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Any other incidents/accidents like this ?

  1. Sep 6, 2012 #1

    please share information about any accidents/incidents related to the misreadings/malfunctioning/wrong interpretation of ex-core detectors ( for any reasons)
    I searched and found one incident of Calvert-Cliff Nuclear power plant in 1988.
    (Page 2, at Clueless at Calvert Cliffs )

    Though it is very old and doesn't entitle for malfunctioning of detector, but it is important to analyze, as the power measurement at higher level is based on ex-core detector.

    The detector need not be malfunctioned necessarily. But any wrong readings from it has a serious consequence.

  2. jcsd
  3. Sep 6, 2012 #2


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    Core power is measured using several indicators, all of them indirect: ex-core neutron detectors, core exit thermocouple temperature, steam flow rate, calorimetric power, and generator output. There would not be any problem due to a misreading on any one indicator, and it is extremely unlikely that all indicators could be simultaneously wrong as they are completely independent systems.

    The story in question in your link is completely normal procedure. As mentioned previously, ex-core detectors are a secondary indicator of power. They have to be calibrated to other indicators, mainly calorimetric power. When changes to core loading are made, especially changes which affect neutron signal at the edge of the core, the calibration would have to be updated, which was done.

    Also note that what the story calls the "large discrepancy" between 39% and 42% power is not at all large. The measurement uncertainty is often around 2%, although modern technologies and improvements have reduced this in recent years.

    The story in your link somehow concludes that the necessity to re-calibrate instruments, a normal operating procedure, is an indication of some sort of problem. Their conclusion, that they plant operators are faulty because they supposedly didn't know what the power level was, is completely false and is based on a total lack of understanding of plant design and operating procedures.

    Note that your document link source is the Union of Concerned Scientists, a vehemently anti-nuclear organization.
  4. Sep 6, 2012 #3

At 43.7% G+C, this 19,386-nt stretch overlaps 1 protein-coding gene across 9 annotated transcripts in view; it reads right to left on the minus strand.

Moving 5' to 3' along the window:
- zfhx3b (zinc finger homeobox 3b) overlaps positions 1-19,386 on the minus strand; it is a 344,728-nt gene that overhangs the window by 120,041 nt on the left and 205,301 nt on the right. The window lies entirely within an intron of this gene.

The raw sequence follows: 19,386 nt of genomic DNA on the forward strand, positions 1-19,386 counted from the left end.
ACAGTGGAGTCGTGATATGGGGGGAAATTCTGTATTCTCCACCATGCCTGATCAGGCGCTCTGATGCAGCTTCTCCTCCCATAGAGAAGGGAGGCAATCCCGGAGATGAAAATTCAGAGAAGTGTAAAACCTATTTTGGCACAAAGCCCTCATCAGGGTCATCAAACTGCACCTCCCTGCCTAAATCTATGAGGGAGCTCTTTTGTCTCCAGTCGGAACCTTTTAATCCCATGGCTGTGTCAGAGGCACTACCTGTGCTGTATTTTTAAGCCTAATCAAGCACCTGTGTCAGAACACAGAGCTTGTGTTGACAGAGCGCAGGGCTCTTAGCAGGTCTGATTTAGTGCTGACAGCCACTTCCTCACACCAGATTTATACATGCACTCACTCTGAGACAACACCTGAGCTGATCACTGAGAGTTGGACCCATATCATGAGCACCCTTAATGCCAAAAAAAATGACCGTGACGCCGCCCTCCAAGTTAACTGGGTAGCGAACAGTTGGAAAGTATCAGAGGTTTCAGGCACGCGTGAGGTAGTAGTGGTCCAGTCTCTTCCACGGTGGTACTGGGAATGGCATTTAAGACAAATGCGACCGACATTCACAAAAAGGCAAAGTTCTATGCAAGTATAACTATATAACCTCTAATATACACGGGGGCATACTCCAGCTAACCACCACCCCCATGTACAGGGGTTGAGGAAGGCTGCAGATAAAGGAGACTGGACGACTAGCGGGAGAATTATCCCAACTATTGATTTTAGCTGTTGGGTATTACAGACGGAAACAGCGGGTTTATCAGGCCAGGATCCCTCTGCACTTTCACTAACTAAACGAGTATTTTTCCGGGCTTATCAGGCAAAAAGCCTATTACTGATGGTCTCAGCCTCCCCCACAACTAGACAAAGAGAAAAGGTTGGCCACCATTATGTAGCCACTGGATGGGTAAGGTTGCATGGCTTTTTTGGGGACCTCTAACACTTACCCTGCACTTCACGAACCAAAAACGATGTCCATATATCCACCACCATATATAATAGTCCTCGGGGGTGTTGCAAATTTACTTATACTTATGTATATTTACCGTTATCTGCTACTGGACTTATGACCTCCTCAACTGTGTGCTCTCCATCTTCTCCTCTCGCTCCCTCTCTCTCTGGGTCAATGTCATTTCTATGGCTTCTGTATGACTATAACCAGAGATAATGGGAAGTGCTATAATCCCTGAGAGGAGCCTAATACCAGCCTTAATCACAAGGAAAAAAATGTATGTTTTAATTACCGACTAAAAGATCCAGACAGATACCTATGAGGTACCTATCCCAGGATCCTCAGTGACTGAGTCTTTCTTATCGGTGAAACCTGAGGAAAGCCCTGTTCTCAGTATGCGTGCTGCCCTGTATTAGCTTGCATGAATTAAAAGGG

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    To answer your original question of "have there been any other incidents like this", the answer is:

    a) this is not an incident, it is normal operation;

    b) it happens with every single plant every time they complete a refueling outage or replace an ex-core detector.
  5. Sep 27, 2012 #4
    There are requirements to perform monthly calibrations on in-core monitoring equipment. This is a license requirement and is part of the station's technical specifications. Additionally the power range monitors are typically recalibrated or re-scaled whenever large power changes happen.

    Plants have a requirement to maintain their in-core monitoring equipment within 2% of actual reactor thermal power.

    In-core equipment is known to go out of cal on large changes. Sudden things like loss of a recirc pump, rapid downpower, loss of feedwater heating, can cause the power range monitors to be a little off due to large changes in axial power in the core. adjusting the scaling for the power range monitors quickly brings it back, and the next in-core probe run will correct the local monitors as well.
  6. Sep 29, 2012 #5

    jim hardy

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    I used to work on such systems. They're beautifully simple and reliable but like any system they can be misoperated.

    what is the nature of this inquiry?
    i wouldn't want any part of jaded reporting or scaremongering as in that link.
    That you had to ask makes me suspect of your objectivity.
    Who are you? Why do you ask? Why are you looking for bad news?
    Do you understand the basics of reactor instrumentation?

    If this is a legitimate research inquiry please enlighten us..
    If not, see http//en.wikipedia.org/wiki/Blinkenlights
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